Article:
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Himalayas

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Sinead McDonagh

on 28 October 2014

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Transcript of Himalayas

The Himalayas
Sinead McDonagh
Location
The Himalayan Mountains are located in Asia. More specifically, they cover Nepal, Bhutan, northern Pakistan, and the northern states of India.
Threats to the Himalayas
Although the Himalayas are completely remote and common belief is that they are inaccessible, people have managed to use and degrade the mountains. The forests of the Himalayas are prone to extensive clearing for cultivation and logging. The wood is used for timber. Fuel wood has also been discovered and extracted. The Himalayan grasslands are overgrazed by domestic cattle and yak. The flora of the fragile alpine meadows have been over exploited for traditional medicine. Humans have even been part of the degradation because people have learned to live on and build roads on the mountains.
Conservation Efforts
Outlook
Environmental Conditions
The Himalayas are categorized as alpine mountains. High mountains such as the Himalayas have varying climate. Some parts of the range can be very cold and have a lot of precipitation while others can be extremely dry and windy. Such dissimilar conditions cannot support much plant or animal life.

Endemism
The Rain Shadow Effect
The Himalayas are subject to the Rain Shadow Effect, which is a phenomena in which there is low precipitation on one side of a mountain while prevailing winds flow up and over the other side of the mountain or range of high mountains. This creates semiarid and arid conditions on the side that is blocked from the wind.
Snow Leopard
The Himalayas are a common home for endemic species. Not many species can survive on the mountains. This is because conditions of the Himalayas are very harsh and hard to adjust to. The elevation of mountains make them colder and the climate on the mountain varies based on weather and the location on the mountain.
Works Cited
Hotspot Site (Critical Ecosystem Partnership Fund):

http://www.cepf.net/resources/hotspots/Asia-Pacific/Pages/Himalaya.aspx
Map:

http://mapssite.blogspot.com/2009/07/map-himalayas.html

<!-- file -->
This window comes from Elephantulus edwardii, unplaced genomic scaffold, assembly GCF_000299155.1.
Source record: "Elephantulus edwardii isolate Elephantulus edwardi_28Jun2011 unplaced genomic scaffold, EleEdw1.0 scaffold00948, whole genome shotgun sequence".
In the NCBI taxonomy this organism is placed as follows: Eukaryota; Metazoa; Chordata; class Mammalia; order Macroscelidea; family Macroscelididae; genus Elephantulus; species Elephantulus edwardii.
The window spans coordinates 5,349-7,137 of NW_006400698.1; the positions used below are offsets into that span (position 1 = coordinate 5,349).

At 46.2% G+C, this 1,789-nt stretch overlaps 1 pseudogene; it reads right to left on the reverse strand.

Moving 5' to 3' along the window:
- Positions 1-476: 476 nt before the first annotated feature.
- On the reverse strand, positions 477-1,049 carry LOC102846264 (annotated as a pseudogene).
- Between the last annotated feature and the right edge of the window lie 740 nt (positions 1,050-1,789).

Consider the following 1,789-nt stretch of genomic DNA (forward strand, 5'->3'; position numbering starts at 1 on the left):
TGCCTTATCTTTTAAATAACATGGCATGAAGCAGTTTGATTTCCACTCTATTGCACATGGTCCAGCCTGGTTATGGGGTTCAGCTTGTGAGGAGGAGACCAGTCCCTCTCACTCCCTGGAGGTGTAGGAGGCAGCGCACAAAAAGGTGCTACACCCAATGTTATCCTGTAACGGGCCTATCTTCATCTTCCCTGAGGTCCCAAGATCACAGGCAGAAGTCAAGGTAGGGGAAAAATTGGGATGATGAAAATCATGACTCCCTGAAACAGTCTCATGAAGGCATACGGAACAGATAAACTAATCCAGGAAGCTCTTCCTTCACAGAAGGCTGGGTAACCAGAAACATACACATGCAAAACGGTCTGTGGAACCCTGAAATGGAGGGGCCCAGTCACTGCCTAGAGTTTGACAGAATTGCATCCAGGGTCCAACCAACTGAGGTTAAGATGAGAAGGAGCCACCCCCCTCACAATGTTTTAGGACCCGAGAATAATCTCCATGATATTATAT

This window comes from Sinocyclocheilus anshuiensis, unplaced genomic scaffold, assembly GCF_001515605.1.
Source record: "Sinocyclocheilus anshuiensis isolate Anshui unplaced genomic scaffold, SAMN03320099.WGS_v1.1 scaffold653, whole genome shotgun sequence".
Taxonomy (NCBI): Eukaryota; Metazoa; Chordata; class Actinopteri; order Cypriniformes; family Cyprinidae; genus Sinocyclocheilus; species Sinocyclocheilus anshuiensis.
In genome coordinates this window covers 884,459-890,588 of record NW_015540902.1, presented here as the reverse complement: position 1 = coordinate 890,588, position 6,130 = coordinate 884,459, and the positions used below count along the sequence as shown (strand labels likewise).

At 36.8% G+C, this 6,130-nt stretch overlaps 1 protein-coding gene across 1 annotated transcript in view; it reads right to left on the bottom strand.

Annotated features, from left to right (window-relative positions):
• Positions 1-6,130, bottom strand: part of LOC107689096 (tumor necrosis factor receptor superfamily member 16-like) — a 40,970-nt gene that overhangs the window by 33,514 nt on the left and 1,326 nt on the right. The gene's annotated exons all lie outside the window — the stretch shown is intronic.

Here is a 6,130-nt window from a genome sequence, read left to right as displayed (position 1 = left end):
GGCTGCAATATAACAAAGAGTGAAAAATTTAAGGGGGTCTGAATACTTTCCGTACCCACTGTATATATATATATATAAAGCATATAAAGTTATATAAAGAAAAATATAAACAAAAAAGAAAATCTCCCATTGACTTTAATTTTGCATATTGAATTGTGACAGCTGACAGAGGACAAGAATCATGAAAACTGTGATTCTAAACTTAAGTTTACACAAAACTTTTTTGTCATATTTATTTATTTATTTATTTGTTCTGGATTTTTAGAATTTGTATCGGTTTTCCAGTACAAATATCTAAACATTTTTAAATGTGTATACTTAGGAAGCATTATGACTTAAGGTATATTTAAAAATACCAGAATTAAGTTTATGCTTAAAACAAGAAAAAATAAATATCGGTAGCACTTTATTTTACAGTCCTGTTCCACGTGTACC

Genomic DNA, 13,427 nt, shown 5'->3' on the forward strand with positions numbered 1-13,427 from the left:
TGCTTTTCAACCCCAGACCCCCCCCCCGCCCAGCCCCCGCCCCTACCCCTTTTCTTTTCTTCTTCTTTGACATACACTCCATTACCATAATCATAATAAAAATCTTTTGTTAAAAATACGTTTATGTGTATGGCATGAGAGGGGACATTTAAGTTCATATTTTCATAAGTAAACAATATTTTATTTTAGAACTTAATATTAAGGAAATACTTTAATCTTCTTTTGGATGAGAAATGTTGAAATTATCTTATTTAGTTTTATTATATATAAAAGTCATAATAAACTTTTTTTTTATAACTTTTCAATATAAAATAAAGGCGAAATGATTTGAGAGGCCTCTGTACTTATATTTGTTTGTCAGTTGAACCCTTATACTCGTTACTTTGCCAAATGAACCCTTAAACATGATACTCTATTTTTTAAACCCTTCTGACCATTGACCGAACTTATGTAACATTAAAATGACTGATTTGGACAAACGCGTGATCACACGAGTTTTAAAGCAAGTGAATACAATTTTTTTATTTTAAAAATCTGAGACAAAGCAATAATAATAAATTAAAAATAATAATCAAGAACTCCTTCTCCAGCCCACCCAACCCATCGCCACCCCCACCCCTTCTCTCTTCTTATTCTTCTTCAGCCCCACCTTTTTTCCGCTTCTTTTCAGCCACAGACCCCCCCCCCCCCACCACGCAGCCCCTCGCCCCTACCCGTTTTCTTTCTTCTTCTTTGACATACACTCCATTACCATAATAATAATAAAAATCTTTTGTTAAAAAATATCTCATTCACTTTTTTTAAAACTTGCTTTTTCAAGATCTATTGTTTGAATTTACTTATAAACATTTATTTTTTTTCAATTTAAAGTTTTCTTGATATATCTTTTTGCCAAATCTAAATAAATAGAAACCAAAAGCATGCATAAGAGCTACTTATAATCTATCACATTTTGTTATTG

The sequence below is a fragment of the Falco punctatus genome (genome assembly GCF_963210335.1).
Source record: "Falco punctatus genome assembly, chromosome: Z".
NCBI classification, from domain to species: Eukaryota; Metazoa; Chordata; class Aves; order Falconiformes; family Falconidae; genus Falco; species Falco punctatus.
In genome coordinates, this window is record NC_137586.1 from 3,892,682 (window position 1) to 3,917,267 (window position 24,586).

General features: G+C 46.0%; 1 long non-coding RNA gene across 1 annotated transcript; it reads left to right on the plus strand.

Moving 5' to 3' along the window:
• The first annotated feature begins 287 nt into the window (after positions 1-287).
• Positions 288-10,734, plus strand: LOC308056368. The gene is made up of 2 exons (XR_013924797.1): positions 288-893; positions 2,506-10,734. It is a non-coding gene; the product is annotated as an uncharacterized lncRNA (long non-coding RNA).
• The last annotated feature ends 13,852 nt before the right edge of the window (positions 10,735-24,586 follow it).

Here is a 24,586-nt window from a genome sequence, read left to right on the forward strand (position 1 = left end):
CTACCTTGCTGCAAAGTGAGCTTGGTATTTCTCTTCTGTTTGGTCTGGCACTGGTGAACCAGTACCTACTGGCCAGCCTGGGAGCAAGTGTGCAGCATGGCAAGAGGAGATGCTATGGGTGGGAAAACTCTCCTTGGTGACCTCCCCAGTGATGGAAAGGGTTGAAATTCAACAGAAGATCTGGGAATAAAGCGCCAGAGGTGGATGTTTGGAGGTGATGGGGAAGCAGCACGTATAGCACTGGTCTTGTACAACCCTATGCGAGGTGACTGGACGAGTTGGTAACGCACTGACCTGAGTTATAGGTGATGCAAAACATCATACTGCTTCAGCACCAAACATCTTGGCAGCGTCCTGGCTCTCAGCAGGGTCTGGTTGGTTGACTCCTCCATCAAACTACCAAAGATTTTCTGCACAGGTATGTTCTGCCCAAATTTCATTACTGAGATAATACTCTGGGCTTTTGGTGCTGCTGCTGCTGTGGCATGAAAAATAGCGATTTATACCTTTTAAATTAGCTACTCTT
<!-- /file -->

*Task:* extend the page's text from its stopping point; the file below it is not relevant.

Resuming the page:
Mount Everest:
http://s.hswstatic.com/gif/climbing-mount-everest-5.jpg
Himalayan Grassland:
http://assets.worldwildlife.org/photos/1250/images/original/Eastern-Himalaya-1600x600px.jpg?1345540783
Orchid:
http://www.planmyvacation.in/images/package/2009himalayanorchid.png
Golden Langur:
http://4.bp.blogspot.com/_lNEeQtJMMOw/SXMmw8ZbNAI/AAAAAAAAA5I/klqolhwup94/s320/Golden+Langur+-+Arunchs.jpg
Himalayan Quail:
http://www.whatiscalled.com/content_images/california_quail_950360677.jpg
Himalayan Lizard:
http://www.team-bhp.com/forum/attachments/travelogues/446375d1288420551-great-himalayan-national-park-trek-photolog-1059649457_lnhpcxl.jpg
Caecilian:
http://www.filin.vn.ua/images/filin_images/amphibia/i_beddomei.jpg
Sisorid Catfish:
http://www.practicalfishkeeping.co.uk/custom/images/large/4c62990681915.jpg
Snow Leopard:

http://en.wikipedia.org/wiki/Snow_leopard#mediaviewer/File:Snow_leopard_portrait.jpg
In 25 to 30 years, the Himalayas will make a complete comeback. With all of the conservation efforts, I believe the Himalayas will make a bounce back and all the destruction of the mountain range will be restored. The conservation of the Himalayas help to restore biodiversity, which in turn helps sustain the hotspot.
Endemic Species
Plants
Mammals
Birds
Reptiles
Amphibians
Fish
Species
10,000
300
977
176
105
269
Endemic
3,160
12
15
48
42
33
Panthera uncia
The snow leopard of the Himalayas is known for it's beautiful fur and elusive behavior. Native to the central Asian mountains, the snow leopard is now at risk of extinction. There are an estimated 4,500 to 6,000 snow leopards still in existence. Some reasons for the major decline of their population are hunters who sell their fur, destruction of their habitat, and lack of resources, including the limiting factor of harsh conditions.
World Heritage Sites (Corbett, Manas, Kazaranga, Chitwan, and Sagarmatha):
All together, these national park take up 113,000 km squared, which is about 15% of the Himalayan hotspot. These sites contribute to the biodiversity of the mountains as well as protect important ice.
The Livelihood and Forestry Project:
Targets communities living in and around forested areas, with the idea that decreasing poverty and increasing awareness and ownership over resources will result in greater biodiversity conservation.
Mount
Everest
Grasslands of
the Himalayas
Endemic Species
Plant: Orchid
Mammal:
Golden Langur
Bird:
Himalayan Quail
Reptile:
Himalayan
Lizard
Amphibian:
Caecilian
Fish:
Sisorid Catfish
Full transcript